Monthly Archives: May 2014

Asparagus Your Way

If, like me, you’ve been unable to master the seemingly universally touted method for removing the woody ends of asparagus spears (bending and snapping),don’t worry. When I researched the subject of asparagus storage and preparation recently,I discovered that opinions among authorities on the best approach to trimming and other subjects vary a lot.

In his book How To Cook Everything (copyright 2008, Double B. Publishing), Mark Bittman subscribes to the bend and snap method, but an illustration shows the left hand positioned at the center of the stalk instead of at the extreme end, making it less likely that you’ll break the spear too short. Also, Bittman advises peeling all but the slenderest stalks to just below the tip, a technique I disliked because it rendered them too limp to pick up and eat.

On the other hand, in The Gourmet Cookbook (copyright 2004, Conde Naste Publications), editor Ruth Reichl suggests peeling the lower portion of spears (except those that are pencil thin), admitting however that the now defunct magazine’s kitchen often didn’t. And while every asparagus recipe in the book calls for “trimming,” what the term means or how to do it is not explained.

In Mastering the Art of French Cooking, Volume One (copyright 1961, Alfred A. Knopf, Inc.), authors Julia Child, Louisette Bertholle and Simone Beck recommend removing the entire outer casing ( going deeper at the base and getting shallower as you move to the tip) and using a paring knife not a vegetable peeler. There’s nothing about snapping off the ends.

Considering the diversity of opinion, I guess I’ll continue following the approach that has always worked for me: Chopping off about an inch-and-a-half from the bottoms with my chef’s knife and then peeling another inch or two with a vegetable peeler.

There is some consensus concerning storage. Everyone agrees that asparagus is best when consumed the day it is purchased and if kept longer should be refrigerated for no more than a few days. Most suggest standing the spears up in a few inches of water and shrouding with a plastic bag before refrigerating. However, Bittman says it’s also fine to skip the water and simply wrap asparagus loosely in plastic wrap before refrigerating.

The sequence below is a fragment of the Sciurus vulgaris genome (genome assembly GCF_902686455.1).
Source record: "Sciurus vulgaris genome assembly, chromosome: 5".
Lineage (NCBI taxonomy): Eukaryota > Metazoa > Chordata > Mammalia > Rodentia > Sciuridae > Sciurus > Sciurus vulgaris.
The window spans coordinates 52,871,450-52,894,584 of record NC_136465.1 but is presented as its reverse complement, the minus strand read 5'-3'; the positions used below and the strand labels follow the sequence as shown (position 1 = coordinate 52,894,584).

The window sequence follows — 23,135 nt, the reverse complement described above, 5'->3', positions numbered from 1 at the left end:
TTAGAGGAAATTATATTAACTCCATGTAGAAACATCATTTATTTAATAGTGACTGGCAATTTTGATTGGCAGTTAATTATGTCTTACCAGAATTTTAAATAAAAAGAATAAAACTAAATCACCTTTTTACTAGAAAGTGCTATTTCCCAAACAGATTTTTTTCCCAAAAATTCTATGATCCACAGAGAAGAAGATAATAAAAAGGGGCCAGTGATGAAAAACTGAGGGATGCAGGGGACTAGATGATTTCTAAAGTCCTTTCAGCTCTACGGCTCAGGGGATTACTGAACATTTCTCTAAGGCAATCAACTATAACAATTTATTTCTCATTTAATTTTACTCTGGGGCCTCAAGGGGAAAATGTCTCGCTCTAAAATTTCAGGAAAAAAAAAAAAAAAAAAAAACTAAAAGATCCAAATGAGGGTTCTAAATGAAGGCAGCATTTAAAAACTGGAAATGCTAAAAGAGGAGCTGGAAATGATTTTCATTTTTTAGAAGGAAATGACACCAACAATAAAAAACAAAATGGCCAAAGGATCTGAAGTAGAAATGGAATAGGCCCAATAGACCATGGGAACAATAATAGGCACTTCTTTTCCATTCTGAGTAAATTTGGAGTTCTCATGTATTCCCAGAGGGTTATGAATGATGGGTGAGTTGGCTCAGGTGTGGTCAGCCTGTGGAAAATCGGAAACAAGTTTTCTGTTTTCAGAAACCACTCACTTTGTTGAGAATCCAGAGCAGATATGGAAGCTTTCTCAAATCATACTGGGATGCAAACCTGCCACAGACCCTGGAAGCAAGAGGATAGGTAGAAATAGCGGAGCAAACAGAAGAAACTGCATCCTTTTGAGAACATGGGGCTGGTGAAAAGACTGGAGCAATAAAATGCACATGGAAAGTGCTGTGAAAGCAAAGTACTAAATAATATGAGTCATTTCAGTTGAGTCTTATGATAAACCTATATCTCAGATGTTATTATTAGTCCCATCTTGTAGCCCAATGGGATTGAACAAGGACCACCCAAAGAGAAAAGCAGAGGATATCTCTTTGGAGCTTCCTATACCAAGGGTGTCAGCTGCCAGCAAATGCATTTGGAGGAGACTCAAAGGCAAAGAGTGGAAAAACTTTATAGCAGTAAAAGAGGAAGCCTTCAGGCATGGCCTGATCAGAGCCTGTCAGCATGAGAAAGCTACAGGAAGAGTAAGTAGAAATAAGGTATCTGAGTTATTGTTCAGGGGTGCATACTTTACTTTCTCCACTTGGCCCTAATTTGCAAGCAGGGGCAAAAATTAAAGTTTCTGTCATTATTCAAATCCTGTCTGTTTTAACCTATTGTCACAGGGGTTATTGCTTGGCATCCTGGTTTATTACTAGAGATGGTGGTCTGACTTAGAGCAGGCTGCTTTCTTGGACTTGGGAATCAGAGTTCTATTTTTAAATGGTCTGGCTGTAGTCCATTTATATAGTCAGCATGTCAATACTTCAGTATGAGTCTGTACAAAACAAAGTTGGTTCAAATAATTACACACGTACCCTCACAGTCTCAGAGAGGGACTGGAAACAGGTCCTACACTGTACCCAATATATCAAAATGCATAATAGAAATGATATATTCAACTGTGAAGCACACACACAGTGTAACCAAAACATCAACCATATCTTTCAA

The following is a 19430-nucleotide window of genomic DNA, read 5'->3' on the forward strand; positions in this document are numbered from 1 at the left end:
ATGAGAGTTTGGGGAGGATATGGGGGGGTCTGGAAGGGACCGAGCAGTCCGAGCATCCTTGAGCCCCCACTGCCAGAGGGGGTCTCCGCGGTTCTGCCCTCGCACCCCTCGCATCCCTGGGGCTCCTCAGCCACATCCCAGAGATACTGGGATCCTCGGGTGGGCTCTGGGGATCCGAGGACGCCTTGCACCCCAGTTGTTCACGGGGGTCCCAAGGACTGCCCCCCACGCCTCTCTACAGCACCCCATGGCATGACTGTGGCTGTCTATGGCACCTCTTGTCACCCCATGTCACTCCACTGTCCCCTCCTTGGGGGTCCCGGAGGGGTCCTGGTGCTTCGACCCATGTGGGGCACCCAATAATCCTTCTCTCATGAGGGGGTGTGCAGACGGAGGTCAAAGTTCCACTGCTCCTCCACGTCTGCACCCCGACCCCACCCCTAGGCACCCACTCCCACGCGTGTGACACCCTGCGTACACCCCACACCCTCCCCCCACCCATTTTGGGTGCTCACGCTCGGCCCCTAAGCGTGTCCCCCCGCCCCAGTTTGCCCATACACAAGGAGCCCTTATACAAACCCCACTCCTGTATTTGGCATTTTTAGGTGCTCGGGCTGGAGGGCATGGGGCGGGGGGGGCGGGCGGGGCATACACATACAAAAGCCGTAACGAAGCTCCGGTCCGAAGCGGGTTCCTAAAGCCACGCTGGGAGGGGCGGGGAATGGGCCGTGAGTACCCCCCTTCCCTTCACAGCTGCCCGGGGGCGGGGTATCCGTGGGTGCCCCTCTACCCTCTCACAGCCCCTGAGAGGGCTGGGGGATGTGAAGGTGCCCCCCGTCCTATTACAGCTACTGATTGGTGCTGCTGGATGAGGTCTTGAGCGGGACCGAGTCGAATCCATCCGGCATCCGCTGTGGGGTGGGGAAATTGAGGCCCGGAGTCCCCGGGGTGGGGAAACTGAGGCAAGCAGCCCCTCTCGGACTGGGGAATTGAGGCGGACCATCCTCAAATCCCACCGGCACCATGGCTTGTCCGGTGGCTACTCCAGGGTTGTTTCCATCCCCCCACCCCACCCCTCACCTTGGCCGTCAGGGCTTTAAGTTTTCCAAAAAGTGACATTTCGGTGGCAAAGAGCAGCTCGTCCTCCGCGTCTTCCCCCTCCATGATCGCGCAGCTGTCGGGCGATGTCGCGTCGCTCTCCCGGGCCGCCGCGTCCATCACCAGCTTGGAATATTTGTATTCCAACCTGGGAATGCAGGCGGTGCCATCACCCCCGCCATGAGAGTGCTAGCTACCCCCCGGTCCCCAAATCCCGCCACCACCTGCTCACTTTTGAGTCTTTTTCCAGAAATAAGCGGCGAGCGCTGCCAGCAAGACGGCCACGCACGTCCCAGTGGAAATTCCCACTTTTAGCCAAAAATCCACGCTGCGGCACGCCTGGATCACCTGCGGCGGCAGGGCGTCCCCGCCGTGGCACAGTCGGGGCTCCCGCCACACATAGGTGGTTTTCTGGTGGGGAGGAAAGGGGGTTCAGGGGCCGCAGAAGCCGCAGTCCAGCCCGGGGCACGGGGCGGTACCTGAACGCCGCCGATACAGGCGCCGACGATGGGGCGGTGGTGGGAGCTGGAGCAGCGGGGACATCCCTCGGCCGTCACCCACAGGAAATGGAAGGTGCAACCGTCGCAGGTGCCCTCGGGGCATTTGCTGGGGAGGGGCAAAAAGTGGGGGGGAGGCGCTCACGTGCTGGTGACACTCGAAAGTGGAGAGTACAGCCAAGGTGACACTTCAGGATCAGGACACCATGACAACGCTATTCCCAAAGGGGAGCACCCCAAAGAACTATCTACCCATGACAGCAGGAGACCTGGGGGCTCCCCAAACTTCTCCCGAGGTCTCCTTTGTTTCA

Also, I was glad to learn that the idea that thinner spears are younger and tenderer is a myth. They are thin or thick from the start, and the thinner ones will not thicken as they mature. Apparently, I’m not the only one who prefers the thicker, meatier ones. Reichl especially prefers them for roasting or grilling.

Mismatched Magic

If I were hosting a lawn party for a crowd, I can just imagine myself fretting that I didn’t have enough of the same coverings for all the tables. But the mismatched décor-every old-fashioned tablecloth displaying a dramatically different print-contributed so much charm to the outdoor potluck party that I had the pleasure of attending at a country neighbor’s home yesterday. Tiny vases-not one the same as another- filled with small stalks of homegrown lilacs, and assorted votive candles were the perfectly imperfect centerpieces.

Just as we no longer believe that handbags should be coordinated with shoes, the beauty in table décor can be in mixing and matching.

Cookout Conundrum

Hot dogs, hamburgers, potato salad and coleslaw are the menu traditions for holidays like Memorial Day. But since I’m always trying to impress (definitely one of my downfalls), I dream of amazing guests by serving something spectacularly different. Then, I fear that folks will be disappointed not to find their holiday favorites. What’s a hysterical hostess to do?

It occurred to me that compromise might be the solution, and somewhere in my food reading this month that suggestion was offered. So hot dogs, yes, but with a selection of fun toppings. (Put Hot Dogs into the search slot to see my post about the Culinary Historians of New York meeting that featured just such a buffet.) Or dress up the coleslaw, as a local market in my neighborhood did by adding pineapple chunks and apple sauce. Though neither of us are lovers of fruit in our savory dishes, my husband and I found this update delightfully refreshing. Then there’s the doctored baked beans that Ree Drummond demonstrated on her Food Network Show, The Pioneer Woman Cooks. A link to the recipe is below. Whatever you do, have fun. Happy holiday!

http://thepioneerwoman.com/cooking/2009/08/the-best-baked-beans-ever/